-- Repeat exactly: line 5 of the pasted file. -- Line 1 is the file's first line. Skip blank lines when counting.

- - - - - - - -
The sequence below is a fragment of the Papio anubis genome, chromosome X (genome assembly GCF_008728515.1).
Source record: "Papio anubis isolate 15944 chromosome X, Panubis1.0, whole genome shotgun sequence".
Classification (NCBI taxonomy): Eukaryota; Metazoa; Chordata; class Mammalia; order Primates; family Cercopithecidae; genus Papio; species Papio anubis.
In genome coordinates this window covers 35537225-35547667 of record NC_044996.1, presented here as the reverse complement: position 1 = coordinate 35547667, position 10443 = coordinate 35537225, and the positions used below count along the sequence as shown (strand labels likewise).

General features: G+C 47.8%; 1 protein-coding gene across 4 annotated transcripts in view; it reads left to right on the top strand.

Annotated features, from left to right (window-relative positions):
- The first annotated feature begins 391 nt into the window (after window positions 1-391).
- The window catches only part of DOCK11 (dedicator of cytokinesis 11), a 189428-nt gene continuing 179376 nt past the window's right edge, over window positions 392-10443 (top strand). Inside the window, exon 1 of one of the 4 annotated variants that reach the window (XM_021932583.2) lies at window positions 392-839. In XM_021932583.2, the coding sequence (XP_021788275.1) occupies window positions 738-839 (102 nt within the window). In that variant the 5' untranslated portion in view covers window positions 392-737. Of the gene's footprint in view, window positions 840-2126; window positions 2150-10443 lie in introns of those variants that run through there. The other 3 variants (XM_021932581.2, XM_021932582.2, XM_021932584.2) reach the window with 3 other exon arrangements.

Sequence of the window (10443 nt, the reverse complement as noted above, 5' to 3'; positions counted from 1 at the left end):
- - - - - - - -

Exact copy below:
General features: G+C 47.8%; 1 protein-coding gene across 4 annotated transcripts in view; it reads left to right on the top strand.